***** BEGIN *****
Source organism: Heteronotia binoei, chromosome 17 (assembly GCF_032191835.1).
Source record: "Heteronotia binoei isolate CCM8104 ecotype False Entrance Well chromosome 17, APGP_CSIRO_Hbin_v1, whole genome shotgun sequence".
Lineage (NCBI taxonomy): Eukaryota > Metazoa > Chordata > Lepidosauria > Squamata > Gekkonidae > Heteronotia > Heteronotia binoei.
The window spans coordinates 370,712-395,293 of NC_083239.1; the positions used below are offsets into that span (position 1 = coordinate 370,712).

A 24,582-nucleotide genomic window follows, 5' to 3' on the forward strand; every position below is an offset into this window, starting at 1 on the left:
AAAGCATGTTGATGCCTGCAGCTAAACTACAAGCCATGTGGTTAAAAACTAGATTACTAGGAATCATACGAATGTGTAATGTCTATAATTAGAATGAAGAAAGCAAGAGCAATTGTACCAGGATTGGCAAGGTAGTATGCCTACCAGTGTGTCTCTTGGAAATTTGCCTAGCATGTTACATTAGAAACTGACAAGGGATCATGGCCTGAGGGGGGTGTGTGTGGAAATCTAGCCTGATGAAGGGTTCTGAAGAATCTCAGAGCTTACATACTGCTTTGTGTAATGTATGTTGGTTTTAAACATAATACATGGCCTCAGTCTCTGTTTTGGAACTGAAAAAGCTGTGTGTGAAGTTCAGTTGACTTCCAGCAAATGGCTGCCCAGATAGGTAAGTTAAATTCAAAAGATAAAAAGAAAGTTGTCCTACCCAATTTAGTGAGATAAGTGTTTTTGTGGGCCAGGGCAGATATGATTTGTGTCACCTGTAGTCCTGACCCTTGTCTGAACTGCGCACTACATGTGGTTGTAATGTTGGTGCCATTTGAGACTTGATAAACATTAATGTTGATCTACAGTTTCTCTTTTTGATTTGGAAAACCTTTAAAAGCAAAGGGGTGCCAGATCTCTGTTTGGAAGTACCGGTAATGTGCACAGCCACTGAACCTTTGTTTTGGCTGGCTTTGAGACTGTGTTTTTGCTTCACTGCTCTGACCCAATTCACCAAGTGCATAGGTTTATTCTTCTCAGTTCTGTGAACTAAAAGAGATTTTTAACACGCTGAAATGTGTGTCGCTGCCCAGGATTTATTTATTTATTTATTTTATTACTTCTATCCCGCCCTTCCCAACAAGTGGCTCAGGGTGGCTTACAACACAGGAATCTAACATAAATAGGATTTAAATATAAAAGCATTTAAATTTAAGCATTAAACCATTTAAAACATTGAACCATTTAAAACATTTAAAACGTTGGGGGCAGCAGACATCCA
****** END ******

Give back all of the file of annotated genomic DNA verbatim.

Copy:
Source organism: Heteronotia binoei, chromosome 17 (assembly GCF_032191835.1).
Source record: "Heteronotia binoei isolate CCM8104 ecotype False Entrance Well chromosome 17, APGP_CSIRO_Hbin_v1, whole genome shotgun sequence".
Lineage (NCBI taxonomy): Eukaryota > Metazoa > Chordata > Lepidosauria > Squamata > Gekkonidae > Heteronotia > Heteronotia binoei.
The window spans coordinates 370,712-395,293 of NC_083239.1; the positions used below are offsets into that span (position 1 = coordinate 370,712).

A 24,582-nucleotide genomic window follows, 5' to 3' on the forward strand; every position below is an offset into this window, starting at 1 on the left:
AAAGCATGTTGATGCCTGCAGCTAAACTACAAGCCATGTGGTTAAAAACTAGATTACTAGGAATCATACGAATGTGTAATGTCTATAATTAGAATGAAGAAAGCAAGAGCAATTGTACCAGGATTGGCAAGGTAGTATGCCTACCAGTGTGTCTCTTGGAAATTTGCCTAGCATGTTACATTAGAAACTGACAAGGGATCATGGCCTGAGGGGGGTGTGTGTGGAAATCTAGCCTGATGAAGGGTTCTGAAGAATCTCAGAGCTTACATACTGCTTTGTGTAATGTATGTTGGTTTTAAACATAATACATGGCCTCAGTCTCTGTTTTGGAACTGAAAAAGCTGTGTGTGAAGTTCAGTTGACTTCCAGCAAATGGCTGCCCAGATAGGTAAGTTAAATTCAAAAGATAAAAAGAAAGTTGTCCTACCCAATTTAGTGAGATAAGTGTTTTTGTGGGCCAGGGCAGATATGATTTGTGTCACCTGTAGTCCTGACCCTTGTCTGAACTGCGCACTACATGTGGTTGTAATGTTGGTGCCATTTGAGACTTGATAAACATTAATGTTGATCTACAGTTTCTCTTTTTGATTTGGAAAACCTTTAAAAGCAAAGGGGTGCCAGATCTCTGTTTGGAAGTACCGGTAATGTGCACAGCCACTGAACCTTTGTTTTGGCTGGCTTTGAGACTGTGTTTTTGCTTCACTGCTCTGACCCAATTCACCAAGTGCATAGGTTTATTCTTCTCAGTTCTGTGAACTAAAAGAGATTTTTAACACGCTGAAATGTGTGTCGCTGCCCAGGATTTATTTATTTATTTATTTTATTACTTCTATCCCGCCCTTCCCAACAAGTGGCTCAGGGTGGCTTACAACACAGGAATCTAACATAAATAGGATTTAAATATAAAAGCATTTAAATTTAAGCATTAAACCATTTAAAACATTGAACCATTTAAAACATTTAAAACGTTGGGGGCAGCAGACATCCA